The Johnsons on the porch

What it is:

Photo (3.75 x 4.75 inches) mounted on a cardboard backing/frame (5.5 x 6.5 inches)

 

What I know about it:

Hattie + Brayton Johnson written on the back in pencil.

 

Comments:

I find it interesting that they are striking a rather formal, studio-style pose (complete with furniture) in an informal, non-studio setting.  It makes me wonder to what extent we do that today, whether consciously or not.  The rather unfinished (to my eyes) appearance of the porch makes me think it might be a young couple documenting their new home, assuming it is their home, and assuming they are a couple (as opposed to, say, siblings).

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5 comments on “The Johnsons on the porch”

  1. I wonder what the convention is, or was, of who gets to sit in the chair (in a photograph of a female-male couple). Have you found that in most photographs, men sit in a chair, while women stand behind them? I’m curious, because I recall seeing a studio portrait of my grandparents in which my grandfather stands behind my seated grandmother.

    In this photo of the Johnsons, the woman seems to fade into the background as her husband sits comfortably with his legs spread out.

    • I wondered the same thing. Like you, there’s a picture of my grandparents with my grandmother in the chair. I think in the latter part of the century it was a courtesy, like holding the door for a lady or pulling out her chair for her to sit. Whereas there’s a lot of photos from around the early century, like the one here, where the man is sitting, like the ruler, and the woman is standing, like a servant. I’ll try to post more.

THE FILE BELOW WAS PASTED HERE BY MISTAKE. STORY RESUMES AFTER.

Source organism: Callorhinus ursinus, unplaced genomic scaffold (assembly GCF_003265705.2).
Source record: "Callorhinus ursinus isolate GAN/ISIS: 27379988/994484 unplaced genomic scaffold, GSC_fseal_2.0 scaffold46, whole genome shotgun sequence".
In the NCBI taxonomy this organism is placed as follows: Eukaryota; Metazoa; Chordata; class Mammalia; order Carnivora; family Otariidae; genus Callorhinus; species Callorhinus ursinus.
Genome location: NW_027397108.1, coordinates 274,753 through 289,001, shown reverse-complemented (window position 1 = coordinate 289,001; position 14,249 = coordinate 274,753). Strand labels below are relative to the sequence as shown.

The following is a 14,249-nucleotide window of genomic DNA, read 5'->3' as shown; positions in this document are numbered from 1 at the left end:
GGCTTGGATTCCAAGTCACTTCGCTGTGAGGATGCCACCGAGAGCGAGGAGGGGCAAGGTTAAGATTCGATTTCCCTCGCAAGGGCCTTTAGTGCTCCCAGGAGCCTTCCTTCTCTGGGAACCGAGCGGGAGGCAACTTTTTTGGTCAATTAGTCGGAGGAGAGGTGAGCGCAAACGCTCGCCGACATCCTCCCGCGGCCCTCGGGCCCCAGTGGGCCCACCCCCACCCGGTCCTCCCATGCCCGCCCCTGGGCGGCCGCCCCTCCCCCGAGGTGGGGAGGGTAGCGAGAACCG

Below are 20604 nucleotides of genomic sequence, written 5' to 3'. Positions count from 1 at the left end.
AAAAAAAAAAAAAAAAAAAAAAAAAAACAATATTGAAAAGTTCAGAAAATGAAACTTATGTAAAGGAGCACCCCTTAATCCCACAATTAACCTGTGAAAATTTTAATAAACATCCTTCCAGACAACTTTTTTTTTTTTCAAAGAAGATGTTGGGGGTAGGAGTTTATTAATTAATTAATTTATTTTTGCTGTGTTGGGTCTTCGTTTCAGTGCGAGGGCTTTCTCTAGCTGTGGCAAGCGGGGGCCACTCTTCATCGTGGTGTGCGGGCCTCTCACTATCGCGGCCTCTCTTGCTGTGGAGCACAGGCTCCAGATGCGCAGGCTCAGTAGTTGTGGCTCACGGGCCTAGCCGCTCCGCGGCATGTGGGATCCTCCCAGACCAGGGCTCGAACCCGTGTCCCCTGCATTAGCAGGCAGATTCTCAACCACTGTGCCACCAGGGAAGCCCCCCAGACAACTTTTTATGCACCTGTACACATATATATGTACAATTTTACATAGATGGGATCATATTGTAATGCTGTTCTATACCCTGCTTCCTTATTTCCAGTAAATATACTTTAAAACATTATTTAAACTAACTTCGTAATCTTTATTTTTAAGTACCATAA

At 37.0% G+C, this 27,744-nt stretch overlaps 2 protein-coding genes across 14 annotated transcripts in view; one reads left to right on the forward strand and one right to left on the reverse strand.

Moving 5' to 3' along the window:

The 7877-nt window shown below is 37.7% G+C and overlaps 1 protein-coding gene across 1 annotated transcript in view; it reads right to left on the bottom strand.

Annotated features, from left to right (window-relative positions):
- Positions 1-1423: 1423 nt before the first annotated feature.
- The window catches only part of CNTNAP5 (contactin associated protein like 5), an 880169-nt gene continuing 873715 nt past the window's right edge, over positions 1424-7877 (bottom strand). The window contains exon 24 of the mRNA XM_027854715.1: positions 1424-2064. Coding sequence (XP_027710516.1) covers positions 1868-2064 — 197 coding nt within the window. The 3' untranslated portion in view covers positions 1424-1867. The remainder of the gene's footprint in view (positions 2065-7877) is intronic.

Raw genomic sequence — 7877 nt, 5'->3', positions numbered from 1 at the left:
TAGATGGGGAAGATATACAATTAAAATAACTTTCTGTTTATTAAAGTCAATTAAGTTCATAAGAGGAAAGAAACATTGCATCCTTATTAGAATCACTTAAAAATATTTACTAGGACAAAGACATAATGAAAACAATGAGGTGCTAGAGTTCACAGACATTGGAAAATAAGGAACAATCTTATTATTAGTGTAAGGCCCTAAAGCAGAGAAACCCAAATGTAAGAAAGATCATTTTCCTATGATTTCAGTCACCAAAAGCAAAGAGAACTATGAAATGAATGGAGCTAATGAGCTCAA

2. Perhaps the reason for vintage pictures where formal clothes and indoor furniture are positioned in an informal outdoor setting is ambient light. Flash systems, when available, were quite primitive.

  3. Thank you for answering my question. It makes sense that gentlemanly manners made their way into studio photos in the latter part of the century. You’re right about the woman looking like a servant. Although the man is handsome, the smugness of his smile, while displaying his authority in the pose, is off-putting.


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